Mindfulness is very much a part of 21st century Depth Psychology and Depth Therapy.
Mindfulness involves cultivating and focusing our attention on what’s going on here and now. We can learn how to be mindful and focus our moment to moment attention on our immediate experience, including what’s going on in our thoughts and feelings.
Mindfulness has its original roots Buddhist psychology, a psychology compatible with depth therapy’s path of personal growth and development.
Depth Psychology and Buddhist Psychology share a vision interface. To become who we truly are we must first free ourselves the pain and limitations caused by our conditioning. Two important things we must free ourselves from are: 1) emotional confusion and 2) mistaken assumptions about the nature of reality.
Western practitioners of mindfulness often use “sitting meditation” to steady, concentrate and open their mind. The aim is for the practitioner to learn how to regulate her attention and focus on what’s going on here and now. But sitting meditation is not the only way to develop and practice mindfulness. The goal is to be mindful in our daily lives so we can avoid being distracted and defined by “Waking Dreams.” The practice I feature in my book Unshakable Certainty, is well suited to westerners who want to develop what I call Mindful Mindfulness.
Unfortunately, westerner’s attempts to become mindful today using Eastern methods developed long ago from vastly different times and places—can be, well, mindless. Without realizing it, many Westerners try to wax a dirty floor with spiritual practices, including sitting meditation.
When we do something unconsciously, we do it mindlessly.
Many western psychologies have adopted mindfulness as a way of alleviating life problems that they too often mistake for illnesses. These include problems such as anxiety, depression and panic “disorders”. Properly trained for and practiced, mindfulness can be a powerful way to become psychologically more open, resilient and flexible.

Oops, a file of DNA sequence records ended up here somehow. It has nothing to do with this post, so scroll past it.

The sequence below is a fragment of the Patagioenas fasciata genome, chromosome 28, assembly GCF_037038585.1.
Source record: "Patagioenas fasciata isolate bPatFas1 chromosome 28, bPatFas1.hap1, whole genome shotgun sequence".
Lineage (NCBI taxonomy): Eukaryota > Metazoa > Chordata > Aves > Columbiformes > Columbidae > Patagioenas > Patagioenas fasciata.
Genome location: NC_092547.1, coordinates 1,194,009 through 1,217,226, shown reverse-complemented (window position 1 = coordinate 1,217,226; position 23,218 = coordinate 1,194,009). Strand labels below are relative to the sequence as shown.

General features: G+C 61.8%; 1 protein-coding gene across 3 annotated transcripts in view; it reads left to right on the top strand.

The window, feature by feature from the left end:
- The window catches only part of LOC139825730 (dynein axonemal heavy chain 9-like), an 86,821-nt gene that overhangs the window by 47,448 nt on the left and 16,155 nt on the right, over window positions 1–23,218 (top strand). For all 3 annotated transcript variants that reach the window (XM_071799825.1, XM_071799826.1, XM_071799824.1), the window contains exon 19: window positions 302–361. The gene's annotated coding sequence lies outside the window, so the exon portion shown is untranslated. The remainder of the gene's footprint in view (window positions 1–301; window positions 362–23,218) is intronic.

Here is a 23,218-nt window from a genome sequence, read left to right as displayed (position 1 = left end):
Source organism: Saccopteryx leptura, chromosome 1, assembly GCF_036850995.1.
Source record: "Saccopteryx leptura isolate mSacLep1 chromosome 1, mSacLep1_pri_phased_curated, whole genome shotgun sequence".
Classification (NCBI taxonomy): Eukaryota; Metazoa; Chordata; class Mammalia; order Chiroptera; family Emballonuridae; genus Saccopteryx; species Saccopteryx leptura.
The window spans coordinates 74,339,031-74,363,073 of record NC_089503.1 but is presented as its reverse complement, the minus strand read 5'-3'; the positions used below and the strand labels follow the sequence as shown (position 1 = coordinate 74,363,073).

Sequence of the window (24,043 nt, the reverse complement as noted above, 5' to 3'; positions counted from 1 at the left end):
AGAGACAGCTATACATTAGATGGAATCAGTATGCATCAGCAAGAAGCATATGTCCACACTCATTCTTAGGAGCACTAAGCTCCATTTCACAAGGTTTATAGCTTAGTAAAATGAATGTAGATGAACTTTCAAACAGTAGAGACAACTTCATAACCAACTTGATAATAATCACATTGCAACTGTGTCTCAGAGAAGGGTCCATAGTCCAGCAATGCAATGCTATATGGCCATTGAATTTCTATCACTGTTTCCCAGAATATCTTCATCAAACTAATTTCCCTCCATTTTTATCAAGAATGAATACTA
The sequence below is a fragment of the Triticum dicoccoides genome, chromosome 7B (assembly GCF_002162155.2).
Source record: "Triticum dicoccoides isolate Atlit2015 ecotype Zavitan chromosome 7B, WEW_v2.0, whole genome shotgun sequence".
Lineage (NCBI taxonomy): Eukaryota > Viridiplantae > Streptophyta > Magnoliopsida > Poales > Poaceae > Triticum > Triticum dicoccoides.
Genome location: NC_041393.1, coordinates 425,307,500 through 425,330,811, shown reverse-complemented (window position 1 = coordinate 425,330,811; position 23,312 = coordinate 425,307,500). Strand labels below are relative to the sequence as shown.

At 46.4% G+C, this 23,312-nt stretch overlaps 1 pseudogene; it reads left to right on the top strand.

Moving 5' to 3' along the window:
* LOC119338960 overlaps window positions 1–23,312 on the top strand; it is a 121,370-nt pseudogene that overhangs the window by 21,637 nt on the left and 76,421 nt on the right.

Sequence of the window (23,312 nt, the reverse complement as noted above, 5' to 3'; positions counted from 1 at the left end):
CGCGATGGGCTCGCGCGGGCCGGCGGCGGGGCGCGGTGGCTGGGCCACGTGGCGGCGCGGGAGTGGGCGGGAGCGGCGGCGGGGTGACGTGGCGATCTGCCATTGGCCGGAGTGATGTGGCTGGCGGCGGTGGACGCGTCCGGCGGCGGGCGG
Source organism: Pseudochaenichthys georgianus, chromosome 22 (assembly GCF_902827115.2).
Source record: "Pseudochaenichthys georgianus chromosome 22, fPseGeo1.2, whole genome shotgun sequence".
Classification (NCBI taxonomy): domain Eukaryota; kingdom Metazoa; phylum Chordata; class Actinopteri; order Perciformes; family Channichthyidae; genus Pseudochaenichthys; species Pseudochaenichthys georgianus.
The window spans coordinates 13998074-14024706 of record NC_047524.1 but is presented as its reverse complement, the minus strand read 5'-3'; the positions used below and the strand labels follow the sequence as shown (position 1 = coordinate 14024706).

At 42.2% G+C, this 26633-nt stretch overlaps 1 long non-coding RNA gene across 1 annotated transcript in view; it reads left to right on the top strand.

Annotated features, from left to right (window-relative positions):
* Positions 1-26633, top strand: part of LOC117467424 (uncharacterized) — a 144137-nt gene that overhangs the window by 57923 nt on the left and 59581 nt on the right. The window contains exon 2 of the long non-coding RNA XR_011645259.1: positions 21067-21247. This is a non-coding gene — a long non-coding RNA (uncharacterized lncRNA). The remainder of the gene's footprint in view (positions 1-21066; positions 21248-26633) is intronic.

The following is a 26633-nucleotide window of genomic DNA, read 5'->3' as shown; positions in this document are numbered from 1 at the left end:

And, indeed when mindfulness training is combined with cognitive behavioral therapy (CBT) the result can be much more effective than with CBT alone. Sometimes referred to as MBCT. But at the end of the day using positive thoughts to control negative thoughts and become optimistic, leaves a lot of work undone. Neither positive or negative thoughts should not be followed. They are just thoughts.
There is a more “mindful” way to become mindful. Western psychology is too preoccupied with getting rid of symptoms. Without being mindful of the fact that many so-called symptoms are really symbols of understandings begging to come about.
So, if I am in sitting meditation and a flow of depressed thought comes over me—if I am mindful—I SEE it and I let it go. Instead of becoming identified with and distracted by it. This protects me from getting dragged into and possessed by an “I am depressed” storyline.
But for Depth Psychology and Depth Therapy, that’s only half of the job of becoming mindful. It takes more than attention to the surface of what’s going on here and now to become truly conscious. We have to also move into a deeper view and understanding about what a depressed flow of though represents and corresponds to as a SYMBOL.
My flow of depressed thought may be a symbol I need to decode, not just a symptom I need to get rid of.
Becoming mindfully mindful requires that I attend to BOTH the traffic at the surface of my mind and the meaning that traffic has at the deeper levels of my mind. If I attend to the surface only, then I succeed in not having to face what I don’t want to know about myself. Ego loves mindless mindfulness.
To become mindfully mindful, I need to learn methods and train to decode thoughts, feelings and images as symbols.
Then I can discover that my tendency toward depressed flows of thought is really a call from my deep inner life. A call of urgent longing to be more free and to live more deeply. A call telling me that I am stuck in an identity too small for who I really am.
Unshakable Certainty examines this in depth and it offers a powerful method to become mindfully mindful. I wrote it after years of doing mindfulness meditation. And after years of working with many meditators who realized that mindless mindfulness was a real problem.
As we’ve learned repeatedly, Eastern spirituality does not transplant well in the west. Unless it’s bridged properly. Which is why eastern spiritual scenes in the west often make more sense from Freud’s vantage point than they do from the Buddha’s.
Depth Therapy uses mindful mindfulness. It bridges experiential knowledge from the wisdom traditions. So that we can successfully create the psychological infrastructure needed to break free from conditioned limits. And so be able to live from awareness and presence.